Political folklore has it that economists are infamously divided between Keynesian and classical explanations for the cause of the boom-and-bust cycle. This is largely fiction; of course, actual research into the economy just does not work that way. Still, a rough appreciation of these competing models is very helpful in understanding the big problems in economic policy today.
The classical economists and their co-intellectuals, the Austrians, understand recessions to be caused by real events, such as a huge spike in energy costs. They also argue that the bursting of an asset bubble caused by too much easy money or monetary stimulus can lead to a recession.
Keynesians believe that recessions are caused by a drop in demand for goods and services, precipitated by a shock to the economy that allows mistakes made by households and firms to ratchet down economic activity. This shock could also be an energy price spike or the bursting of an asset bubble.
The first group would argue that recessions are a necessary response to such an event, while Keynesians believe that government can largely plug the gap and mitigate the associated unpleasantness.
These two views represent only a minor disagreement among economists. For example, in an 800-equation model of the U.S. economy, one need only modify half a dozen equations to change the result. Of course this results in huge policy differences from austerity to stimulus. So, with so much policy riding on modest differences in economic theory, studies that evaluate the actual data are critical. The challenge here is that we have few recessions to examine. Fortunately for us we've had fewer well-documented recessions in American history than we had tropical depressions and hurricanes in the Caribbean last year. It would be surprising if statistical analysis yielded unambiguous answers, so a great deal of economic research is devoted to better understanding just a few issues. For example, my doctoral dissertation focused solely on better understanding how quickly firms change prices, which might ultimately better calibrate one or two equations. It is a page-turner.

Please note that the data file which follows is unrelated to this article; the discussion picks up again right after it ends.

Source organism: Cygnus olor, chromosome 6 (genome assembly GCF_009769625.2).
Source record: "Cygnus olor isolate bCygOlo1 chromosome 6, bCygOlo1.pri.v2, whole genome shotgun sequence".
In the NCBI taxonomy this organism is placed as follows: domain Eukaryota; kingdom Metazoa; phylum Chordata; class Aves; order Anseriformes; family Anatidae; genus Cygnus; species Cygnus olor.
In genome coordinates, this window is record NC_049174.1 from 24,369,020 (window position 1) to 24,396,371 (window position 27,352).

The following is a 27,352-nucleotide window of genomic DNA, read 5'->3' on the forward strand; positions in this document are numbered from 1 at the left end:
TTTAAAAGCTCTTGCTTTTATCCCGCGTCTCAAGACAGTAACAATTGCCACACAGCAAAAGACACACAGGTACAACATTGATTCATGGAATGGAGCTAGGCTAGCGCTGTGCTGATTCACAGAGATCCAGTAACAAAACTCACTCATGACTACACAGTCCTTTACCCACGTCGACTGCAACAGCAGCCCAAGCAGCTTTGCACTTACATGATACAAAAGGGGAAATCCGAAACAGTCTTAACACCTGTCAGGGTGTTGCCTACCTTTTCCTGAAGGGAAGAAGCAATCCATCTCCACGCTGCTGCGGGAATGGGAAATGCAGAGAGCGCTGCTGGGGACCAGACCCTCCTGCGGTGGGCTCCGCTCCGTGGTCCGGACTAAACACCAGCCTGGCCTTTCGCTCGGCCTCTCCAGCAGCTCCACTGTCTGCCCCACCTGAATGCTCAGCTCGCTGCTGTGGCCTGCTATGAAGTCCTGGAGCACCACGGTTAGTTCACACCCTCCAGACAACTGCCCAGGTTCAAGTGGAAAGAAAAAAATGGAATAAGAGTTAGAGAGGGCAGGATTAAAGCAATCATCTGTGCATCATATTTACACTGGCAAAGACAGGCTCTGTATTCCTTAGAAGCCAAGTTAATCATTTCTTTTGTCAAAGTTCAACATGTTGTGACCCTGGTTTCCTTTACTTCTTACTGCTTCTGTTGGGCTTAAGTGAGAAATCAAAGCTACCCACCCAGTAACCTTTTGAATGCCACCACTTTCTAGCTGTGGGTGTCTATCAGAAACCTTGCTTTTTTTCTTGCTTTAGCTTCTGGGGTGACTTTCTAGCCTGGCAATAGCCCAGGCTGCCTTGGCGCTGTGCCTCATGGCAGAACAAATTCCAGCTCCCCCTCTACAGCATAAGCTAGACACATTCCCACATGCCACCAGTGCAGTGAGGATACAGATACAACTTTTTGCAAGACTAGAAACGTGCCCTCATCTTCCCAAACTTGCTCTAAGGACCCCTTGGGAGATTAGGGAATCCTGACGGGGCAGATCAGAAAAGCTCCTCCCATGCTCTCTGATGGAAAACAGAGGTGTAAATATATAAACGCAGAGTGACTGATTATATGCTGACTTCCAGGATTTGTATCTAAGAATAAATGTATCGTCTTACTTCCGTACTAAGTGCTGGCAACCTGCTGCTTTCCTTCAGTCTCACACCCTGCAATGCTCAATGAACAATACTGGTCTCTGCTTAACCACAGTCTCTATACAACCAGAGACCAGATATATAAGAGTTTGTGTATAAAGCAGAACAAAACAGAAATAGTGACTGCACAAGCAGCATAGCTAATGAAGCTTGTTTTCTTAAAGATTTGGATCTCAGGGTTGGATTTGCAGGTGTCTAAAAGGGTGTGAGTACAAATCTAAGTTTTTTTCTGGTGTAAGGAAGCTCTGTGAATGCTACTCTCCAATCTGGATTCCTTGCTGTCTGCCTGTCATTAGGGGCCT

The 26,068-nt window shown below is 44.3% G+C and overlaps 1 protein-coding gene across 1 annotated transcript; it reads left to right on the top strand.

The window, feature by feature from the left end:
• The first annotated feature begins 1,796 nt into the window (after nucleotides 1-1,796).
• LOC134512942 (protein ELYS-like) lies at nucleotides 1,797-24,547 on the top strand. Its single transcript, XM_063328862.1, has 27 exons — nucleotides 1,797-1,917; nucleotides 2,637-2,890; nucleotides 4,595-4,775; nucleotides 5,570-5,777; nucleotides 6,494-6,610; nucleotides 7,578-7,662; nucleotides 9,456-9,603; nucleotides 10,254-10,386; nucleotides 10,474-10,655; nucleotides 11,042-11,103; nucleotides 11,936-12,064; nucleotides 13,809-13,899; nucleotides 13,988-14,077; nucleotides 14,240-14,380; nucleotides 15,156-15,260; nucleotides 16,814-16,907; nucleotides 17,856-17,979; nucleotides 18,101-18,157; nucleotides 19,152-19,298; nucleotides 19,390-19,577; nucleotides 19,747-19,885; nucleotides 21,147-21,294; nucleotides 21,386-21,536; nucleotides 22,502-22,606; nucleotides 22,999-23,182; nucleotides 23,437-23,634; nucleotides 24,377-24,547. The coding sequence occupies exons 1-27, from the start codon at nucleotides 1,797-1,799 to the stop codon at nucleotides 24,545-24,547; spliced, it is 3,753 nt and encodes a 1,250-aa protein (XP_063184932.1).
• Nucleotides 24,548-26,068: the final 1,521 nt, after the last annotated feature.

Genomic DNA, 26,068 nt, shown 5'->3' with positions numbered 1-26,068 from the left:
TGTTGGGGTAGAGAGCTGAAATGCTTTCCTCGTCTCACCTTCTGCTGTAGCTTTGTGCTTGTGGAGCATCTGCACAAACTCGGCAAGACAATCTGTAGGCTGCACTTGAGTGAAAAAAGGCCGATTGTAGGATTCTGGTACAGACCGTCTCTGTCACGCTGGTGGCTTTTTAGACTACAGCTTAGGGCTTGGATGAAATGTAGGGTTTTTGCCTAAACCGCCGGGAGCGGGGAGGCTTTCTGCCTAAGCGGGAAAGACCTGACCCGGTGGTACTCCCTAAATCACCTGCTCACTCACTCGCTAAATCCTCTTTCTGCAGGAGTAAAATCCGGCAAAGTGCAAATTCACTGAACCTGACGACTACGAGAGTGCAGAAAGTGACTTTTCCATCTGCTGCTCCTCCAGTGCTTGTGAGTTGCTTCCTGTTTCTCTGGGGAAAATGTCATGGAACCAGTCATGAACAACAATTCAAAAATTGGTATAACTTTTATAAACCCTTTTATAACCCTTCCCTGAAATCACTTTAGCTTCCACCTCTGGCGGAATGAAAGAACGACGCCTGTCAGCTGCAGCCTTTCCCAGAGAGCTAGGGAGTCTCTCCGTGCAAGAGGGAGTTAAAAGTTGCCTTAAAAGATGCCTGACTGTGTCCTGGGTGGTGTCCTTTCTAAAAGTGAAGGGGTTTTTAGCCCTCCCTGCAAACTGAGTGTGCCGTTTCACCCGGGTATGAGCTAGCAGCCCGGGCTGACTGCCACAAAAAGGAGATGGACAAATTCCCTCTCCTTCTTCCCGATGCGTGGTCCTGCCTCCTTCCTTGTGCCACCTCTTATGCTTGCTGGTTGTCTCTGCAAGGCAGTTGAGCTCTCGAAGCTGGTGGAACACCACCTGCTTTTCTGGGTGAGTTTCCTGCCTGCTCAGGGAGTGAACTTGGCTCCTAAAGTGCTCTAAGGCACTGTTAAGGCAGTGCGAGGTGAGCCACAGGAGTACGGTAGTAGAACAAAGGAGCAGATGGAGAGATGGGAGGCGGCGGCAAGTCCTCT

All of this is important in the backdrop of Federal Reserve Chairman Ben Bernanke's recent announcement that the Federal Reserve will soon end its stimulus policies. As many readers will doubtless know, a vicious argument between continued stimulus (the Keynesian argument) and austerity (the classicalist argument) has raged these past two or three years. Many economists, including me, have argued that the benefits of stimulus have become trivial compared to its costs. tThat argument seems to have won, but that does not signal wholly good news. Mortgage interest rates are rising, as are yields on bonds. Both signal inflationary potential, but may also be part of an improving outlook for housing and financial markets.
Either way, the Fed feels it is time to ease back on its monetary stimulus. The problem remains that labor markets are performing disastrously. Current job creation rates won’t get the U.S. back to full employment until sometime in the next decade. Good times are not around the corner.